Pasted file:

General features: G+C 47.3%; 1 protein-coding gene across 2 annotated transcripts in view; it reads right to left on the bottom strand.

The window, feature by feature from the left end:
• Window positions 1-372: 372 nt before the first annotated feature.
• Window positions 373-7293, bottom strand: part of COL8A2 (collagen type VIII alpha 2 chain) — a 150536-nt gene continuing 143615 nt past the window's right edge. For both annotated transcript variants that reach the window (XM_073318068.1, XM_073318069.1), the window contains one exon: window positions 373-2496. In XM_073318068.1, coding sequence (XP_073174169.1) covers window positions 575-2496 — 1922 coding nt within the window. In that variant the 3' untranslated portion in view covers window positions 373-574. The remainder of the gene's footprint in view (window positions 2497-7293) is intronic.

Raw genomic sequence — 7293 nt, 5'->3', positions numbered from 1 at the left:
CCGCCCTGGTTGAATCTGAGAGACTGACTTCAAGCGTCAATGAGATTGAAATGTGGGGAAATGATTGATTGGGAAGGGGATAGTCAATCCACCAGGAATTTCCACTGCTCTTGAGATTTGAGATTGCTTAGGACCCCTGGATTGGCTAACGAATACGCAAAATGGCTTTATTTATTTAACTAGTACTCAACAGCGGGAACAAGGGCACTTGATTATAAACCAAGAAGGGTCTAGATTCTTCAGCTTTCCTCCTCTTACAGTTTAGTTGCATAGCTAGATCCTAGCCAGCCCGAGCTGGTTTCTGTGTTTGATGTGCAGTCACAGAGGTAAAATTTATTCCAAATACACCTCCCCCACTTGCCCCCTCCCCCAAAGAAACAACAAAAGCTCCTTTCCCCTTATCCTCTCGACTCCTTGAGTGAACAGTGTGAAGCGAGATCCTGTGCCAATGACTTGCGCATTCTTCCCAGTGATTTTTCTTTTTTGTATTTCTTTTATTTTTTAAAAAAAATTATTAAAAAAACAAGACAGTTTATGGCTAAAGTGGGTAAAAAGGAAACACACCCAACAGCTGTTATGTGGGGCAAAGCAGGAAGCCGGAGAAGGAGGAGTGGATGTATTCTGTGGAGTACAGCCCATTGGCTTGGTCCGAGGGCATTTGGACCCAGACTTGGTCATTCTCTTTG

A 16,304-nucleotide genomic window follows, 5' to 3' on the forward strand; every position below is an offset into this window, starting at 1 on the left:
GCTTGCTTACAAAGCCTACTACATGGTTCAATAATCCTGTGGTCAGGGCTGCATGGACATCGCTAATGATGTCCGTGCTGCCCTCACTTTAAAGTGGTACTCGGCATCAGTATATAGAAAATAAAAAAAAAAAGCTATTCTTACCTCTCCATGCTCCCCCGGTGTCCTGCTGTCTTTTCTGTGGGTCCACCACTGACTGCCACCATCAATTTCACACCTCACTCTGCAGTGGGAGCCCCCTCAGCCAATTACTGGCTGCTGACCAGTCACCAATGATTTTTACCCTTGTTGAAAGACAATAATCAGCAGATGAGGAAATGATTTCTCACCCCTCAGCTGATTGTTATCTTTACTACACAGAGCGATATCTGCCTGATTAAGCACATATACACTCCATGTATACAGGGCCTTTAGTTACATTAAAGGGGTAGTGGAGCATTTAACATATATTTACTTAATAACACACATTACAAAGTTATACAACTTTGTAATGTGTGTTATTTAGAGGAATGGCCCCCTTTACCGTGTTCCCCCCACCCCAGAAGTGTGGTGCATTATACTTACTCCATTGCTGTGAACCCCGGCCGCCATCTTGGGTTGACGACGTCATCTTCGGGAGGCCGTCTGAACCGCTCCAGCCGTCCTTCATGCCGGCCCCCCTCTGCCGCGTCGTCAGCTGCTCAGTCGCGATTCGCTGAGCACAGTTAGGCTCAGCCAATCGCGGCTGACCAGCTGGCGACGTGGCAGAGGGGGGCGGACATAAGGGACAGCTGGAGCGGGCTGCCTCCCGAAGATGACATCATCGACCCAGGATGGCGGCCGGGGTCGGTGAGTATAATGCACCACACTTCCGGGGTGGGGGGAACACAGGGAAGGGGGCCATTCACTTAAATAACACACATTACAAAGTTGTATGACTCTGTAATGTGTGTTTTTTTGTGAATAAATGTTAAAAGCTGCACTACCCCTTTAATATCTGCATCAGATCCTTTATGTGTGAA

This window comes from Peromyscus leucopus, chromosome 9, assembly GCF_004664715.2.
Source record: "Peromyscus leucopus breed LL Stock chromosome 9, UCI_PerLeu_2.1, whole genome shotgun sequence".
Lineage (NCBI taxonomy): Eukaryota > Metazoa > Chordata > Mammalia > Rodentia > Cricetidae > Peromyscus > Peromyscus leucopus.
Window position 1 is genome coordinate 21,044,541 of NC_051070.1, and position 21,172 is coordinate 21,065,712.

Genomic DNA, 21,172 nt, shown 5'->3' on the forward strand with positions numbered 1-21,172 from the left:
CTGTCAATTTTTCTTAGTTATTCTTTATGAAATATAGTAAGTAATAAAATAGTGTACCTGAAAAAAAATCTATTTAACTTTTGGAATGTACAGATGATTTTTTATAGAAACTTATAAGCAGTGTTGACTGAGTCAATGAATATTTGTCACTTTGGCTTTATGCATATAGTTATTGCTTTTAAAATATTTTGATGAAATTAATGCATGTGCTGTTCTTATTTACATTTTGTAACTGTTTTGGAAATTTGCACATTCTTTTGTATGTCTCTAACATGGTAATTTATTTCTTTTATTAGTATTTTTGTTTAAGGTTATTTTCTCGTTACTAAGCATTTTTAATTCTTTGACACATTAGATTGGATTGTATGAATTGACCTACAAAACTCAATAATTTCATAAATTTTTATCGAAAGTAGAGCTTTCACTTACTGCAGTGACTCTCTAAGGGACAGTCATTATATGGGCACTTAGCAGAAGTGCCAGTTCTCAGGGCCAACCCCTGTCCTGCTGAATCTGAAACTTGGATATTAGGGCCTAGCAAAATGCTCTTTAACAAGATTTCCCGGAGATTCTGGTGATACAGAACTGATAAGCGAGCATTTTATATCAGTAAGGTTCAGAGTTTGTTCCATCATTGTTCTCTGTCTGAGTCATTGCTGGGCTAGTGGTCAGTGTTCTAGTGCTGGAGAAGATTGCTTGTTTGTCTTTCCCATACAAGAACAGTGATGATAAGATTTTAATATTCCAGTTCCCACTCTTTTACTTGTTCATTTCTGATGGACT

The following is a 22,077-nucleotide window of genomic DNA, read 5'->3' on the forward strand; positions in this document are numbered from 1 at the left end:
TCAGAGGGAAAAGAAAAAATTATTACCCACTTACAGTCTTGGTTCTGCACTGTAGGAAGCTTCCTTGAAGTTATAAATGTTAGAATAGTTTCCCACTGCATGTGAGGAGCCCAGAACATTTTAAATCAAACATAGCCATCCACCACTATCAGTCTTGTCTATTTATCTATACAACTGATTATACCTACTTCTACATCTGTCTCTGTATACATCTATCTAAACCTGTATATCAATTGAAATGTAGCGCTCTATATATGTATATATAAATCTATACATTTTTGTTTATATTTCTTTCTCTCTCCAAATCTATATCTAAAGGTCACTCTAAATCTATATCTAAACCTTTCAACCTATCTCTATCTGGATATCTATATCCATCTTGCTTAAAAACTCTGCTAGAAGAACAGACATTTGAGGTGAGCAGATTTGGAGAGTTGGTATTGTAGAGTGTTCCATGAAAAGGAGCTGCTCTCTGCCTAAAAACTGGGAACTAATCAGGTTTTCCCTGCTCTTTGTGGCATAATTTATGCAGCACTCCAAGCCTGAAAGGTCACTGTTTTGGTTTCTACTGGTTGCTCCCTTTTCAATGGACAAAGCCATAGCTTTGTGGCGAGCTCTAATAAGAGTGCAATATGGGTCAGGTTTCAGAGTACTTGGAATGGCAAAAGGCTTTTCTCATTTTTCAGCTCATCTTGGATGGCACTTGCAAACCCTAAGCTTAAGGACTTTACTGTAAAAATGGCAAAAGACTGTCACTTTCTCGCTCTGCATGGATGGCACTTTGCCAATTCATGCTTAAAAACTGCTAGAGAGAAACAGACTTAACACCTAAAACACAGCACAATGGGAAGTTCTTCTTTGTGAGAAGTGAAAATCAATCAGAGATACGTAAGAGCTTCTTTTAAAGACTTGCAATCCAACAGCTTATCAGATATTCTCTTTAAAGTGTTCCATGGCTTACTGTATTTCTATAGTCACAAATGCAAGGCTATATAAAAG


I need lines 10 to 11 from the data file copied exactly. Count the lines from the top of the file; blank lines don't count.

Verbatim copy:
Source record: "Peromyscus leucopus breed LL Stock chromosome 9, UCI_PerLeu_2.1, whole genome shotgun sequence".
Lineage (NCBI taxonomy): Eukaryota > Metazoa > Chordata > Mammalia > Rodentia > Cricetidae > Peromyscus > Peromyscus leucopus.